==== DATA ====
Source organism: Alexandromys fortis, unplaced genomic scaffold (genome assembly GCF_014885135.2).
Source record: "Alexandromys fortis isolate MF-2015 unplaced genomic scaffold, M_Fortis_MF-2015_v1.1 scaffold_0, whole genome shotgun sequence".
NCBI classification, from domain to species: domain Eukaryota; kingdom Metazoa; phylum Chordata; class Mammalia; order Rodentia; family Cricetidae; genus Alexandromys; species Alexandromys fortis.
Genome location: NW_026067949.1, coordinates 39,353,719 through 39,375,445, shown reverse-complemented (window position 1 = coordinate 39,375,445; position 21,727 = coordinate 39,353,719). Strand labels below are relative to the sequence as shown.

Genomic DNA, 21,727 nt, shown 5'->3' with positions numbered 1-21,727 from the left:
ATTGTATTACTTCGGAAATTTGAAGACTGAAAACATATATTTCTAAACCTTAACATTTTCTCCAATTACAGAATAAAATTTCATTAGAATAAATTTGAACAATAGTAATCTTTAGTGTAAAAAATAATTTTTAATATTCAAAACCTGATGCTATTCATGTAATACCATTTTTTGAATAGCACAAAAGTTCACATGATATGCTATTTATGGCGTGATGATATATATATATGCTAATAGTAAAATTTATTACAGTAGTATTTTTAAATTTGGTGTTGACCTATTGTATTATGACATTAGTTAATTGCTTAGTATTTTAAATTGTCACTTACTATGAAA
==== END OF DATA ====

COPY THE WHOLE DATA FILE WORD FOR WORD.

Source organism: Alexandromys fortis, unplaced genomic scaffold (genome assembly GCF_014885135.2).
Source record: "Alexandromys fortis isolate MF-2015 unplaced genomic scaffold, M_Fortis_MF-2015_v1.1 scaffold_0, whole genome shotgun sequence".
NCBI classification, from domain to species: domain Eukaryota; kingdom Metazoa; phylum Chordata; class Mammalia; order Rodentia; family Cricetidae; genus Alexandromys; species Alexandromys fortis.
Genome location: NW_026067949.1, coordinates 39,353,719 through 39,375,445, shown reverse-complemented (window position 1 = coordinate 39,375,445; position 21,727 = coordinate 39,353,719). Strand labels below are relative to the sequence as shown.

Genomic DNA, 21,727 nt, shown 5'->3' with positions numbered 1-21,727 from the left:
ATTGTATTACTTCGGAAATTTGAAGACTGAAAACATATATTTCTAAACCTTAACATTTTCTCCAATTACAGAATAAAATTTCATTAGAATAAATTTGAACAATAGTAATCTTTAGTGTAAAAAATAATTTTTAATATTCAAAACCTGATGCTATTCATGTAATACCATTTTTTGAATAGCACAAAAGTTCACATGATATGCTATTTATGGCGTGATGATATATATATATGCTAATAGTAAAATTTATTACAGTAGTATTTTTAAATTTGGTGTTGACCTATTGTATTATGACATTAGTTAATTGCTTAGTATTTTAAATTGTCACTTACTATGAAA